Maybe you had a bad experience with a professional photographer. If that happened, don't hide from the camera forever. Find someone you trust who cares about who you are and wants to do all they can to create a portrait you'll be proud of.


Some of us are selfie masters but shudder at the thought of handing someone else the reigns. It's terrifying - I get it! And while there's nothing wrong with a good selfie, it's important to hand over control to a professional who will capture who you really are, along with your interactions with loved ones. Selfies are fun but they're not a Portrait. And if you have a difficult time giving up control, interview your potential photographer first! Ask to see their portfolio (with more than just the 20 year olds who look like models), and look for Before and After images. I do a consultation with all of my clients before they even book the shoot so they can talk with me and get a feel for everything before they commit!

And on a personal note, I finally scheduled a photoshoot with a photographer I've known and trusted for a long time. The shoot is in a couple weeks, and I have butterflies! But do you know why I'm not afraid? Because I know the photographers, have seen their work, have met with them to plan the shoot, and trust them to do an incredible job.

It's easy to think, "Well what if the photographer doesn't make me look as good as I can in a selfie?" when we should really be thinking, "What if they can make me look even better and show me something new?"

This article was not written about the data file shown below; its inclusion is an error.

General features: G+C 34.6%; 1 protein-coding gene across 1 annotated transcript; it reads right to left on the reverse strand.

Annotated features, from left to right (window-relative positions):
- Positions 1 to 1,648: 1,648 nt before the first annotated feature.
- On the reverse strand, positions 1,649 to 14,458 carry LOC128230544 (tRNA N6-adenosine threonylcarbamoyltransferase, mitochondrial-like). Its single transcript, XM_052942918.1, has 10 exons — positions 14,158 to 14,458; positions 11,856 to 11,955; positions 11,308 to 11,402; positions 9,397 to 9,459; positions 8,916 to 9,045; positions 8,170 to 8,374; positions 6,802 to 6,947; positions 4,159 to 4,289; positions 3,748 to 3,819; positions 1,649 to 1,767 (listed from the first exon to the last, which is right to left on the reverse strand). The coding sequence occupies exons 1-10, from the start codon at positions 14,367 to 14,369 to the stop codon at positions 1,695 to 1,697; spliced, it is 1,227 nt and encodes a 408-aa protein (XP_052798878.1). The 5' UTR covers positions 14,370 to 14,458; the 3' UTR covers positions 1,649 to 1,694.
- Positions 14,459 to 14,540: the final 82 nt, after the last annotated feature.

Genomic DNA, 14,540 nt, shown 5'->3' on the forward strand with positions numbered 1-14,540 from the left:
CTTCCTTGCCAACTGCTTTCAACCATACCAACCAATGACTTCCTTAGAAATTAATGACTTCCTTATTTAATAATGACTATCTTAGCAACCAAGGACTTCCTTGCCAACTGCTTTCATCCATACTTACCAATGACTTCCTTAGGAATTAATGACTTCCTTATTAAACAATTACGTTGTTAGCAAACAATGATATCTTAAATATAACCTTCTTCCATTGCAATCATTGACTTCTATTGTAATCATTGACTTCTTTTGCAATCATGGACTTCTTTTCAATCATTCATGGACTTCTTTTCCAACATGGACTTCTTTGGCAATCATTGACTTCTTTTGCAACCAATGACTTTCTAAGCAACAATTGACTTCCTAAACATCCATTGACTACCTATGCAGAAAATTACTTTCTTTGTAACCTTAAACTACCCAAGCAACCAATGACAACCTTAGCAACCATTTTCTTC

This is the tough one, isn't it. Hi, I'm Mitzi, and I'm a recovering self-hatred addict. Why do I say addict? Because you get addicted to things that serve you. Yikes! Here we go!

- If I believe I'm not good enough, that means I don't have to try. 
- If I believe no one will like me, I don't have to be vulnerable and reach out to people.
- If I believe I'm bad at this or that skill, it means I don't have to push myself to develop it.
- If I believe I am too far gone, it means I don't have to stretch myself out of my comfort zone.
- If I believe everyone will treat me negatively, I'll go into every interaction with that expectation and make it true.
- If I believe I am worthy of accepting who I am, then I have to be responsible for who I am.

Yeah, those are heavy. So here's a question: How do you show the people you love that you actually love them? Do you tell them? Sure. But don't your actions speak louder?

The only way to start loving yourself is to start believing you are worth loving. You'll accept whatever you think you deserve - So start expecting the best.